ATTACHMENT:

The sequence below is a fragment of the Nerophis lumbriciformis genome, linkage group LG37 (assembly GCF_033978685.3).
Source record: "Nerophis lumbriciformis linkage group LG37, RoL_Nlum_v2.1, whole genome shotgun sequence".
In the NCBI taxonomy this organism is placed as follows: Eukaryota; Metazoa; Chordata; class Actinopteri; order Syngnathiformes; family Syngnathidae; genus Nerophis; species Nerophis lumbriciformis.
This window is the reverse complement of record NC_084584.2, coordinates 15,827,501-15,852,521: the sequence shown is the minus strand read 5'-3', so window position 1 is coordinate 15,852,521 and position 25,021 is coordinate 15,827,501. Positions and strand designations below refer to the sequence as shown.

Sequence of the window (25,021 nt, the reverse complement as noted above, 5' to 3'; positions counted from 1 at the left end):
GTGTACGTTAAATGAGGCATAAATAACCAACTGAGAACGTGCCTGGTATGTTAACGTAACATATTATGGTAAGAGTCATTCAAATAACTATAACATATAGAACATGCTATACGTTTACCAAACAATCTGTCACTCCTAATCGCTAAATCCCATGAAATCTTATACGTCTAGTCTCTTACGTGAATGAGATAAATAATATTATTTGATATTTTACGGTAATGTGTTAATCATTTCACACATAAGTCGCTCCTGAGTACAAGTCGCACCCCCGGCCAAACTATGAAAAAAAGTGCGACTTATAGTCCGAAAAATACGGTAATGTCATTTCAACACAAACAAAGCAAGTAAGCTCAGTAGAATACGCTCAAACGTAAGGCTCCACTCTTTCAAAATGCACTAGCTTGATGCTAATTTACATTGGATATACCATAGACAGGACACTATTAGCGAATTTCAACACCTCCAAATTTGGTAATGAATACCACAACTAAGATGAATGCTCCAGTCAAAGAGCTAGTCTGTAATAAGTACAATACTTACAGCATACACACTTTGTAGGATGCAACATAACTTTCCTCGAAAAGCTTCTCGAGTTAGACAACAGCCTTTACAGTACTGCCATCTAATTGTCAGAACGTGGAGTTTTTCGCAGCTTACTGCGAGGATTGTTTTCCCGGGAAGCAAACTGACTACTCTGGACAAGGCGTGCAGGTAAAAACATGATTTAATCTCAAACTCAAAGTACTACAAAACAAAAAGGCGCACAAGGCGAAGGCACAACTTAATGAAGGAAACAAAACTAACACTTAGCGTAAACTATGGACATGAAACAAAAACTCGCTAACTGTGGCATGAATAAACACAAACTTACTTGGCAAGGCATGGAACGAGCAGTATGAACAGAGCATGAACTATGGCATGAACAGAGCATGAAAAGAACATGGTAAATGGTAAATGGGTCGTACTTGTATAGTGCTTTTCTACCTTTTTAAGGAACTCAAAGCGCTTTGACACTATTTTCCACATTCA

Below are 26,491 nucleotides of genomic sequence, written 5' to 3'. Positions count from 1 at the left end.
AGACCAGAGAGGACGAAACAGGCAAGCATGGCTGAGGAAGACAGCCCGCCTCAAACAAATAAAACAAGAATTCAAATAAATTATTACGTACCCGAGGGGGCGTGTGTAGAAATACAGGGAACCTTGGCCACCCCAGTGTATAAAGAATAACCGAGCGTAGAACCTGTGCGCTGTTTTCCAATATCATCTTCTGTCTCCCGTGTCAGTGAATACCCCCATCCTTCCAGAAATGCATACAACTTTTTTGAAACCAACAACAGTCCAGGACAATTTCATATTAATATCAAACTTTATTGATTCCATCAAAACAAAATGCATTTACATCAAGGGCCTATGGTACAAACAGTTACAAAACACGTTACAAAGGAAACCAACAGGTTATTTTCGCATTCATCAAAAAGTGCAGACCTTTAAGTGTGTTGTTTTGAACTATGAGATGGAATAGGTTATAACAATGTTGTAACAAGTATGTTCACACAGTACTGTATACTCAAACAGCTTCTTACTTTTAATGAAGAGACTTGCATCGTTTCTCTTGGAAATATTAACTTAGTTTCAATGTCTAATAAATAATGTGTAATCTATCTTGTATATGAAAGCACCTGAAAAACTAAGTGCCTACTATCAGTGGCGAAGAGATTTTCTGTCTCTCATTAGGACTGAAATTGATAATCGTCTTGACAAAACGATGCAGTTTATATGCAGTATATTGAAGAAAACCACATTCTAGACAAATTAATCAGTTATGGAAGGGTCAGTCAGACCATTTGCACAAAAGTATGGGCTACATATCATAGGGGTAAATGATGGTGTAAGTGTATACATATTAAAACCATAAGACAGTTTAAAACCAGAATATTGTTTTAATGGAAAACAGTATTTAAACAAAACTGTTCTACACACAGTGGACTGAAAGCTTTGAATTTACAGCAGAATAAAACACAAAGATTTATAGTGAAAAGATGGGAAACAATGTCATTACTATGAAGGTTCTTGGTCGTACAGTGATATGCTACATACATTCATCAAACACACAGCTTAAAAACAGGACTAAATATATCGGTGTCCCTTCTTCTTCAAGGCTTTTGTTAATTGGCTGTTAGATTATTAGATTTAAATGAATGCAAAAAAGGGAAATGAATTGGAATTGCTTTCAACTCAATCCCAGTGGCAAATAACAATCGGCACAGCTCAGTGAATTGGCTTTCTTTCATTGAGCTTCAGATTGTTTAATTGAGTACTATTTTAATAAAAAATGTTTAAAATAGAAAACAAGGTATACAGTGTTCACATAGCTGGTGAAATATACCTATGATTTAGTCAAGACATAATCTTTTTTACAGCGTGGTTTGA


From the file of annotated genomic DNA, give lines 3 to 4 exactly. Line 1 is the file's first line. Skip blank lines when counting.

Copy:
In the NCBI taxonomy this organism is placed as follows: Eukaryota; Metazoa; Chordata; class Actinopteri; order Syngnathiformes; family Syngnathidae; genus Nerophis; species Nerophis lumbriciformis.
This window is the reverse complement of record NC_084584.2, coordinates 15,827,501-15,852,521: the sequence shown is the minus strand read 5'-3', so window position 1 is coordinate 15,852,521 and position 25,021 is coordinate 15,827,501. Positions and strand designations below refer to the sequence as shown.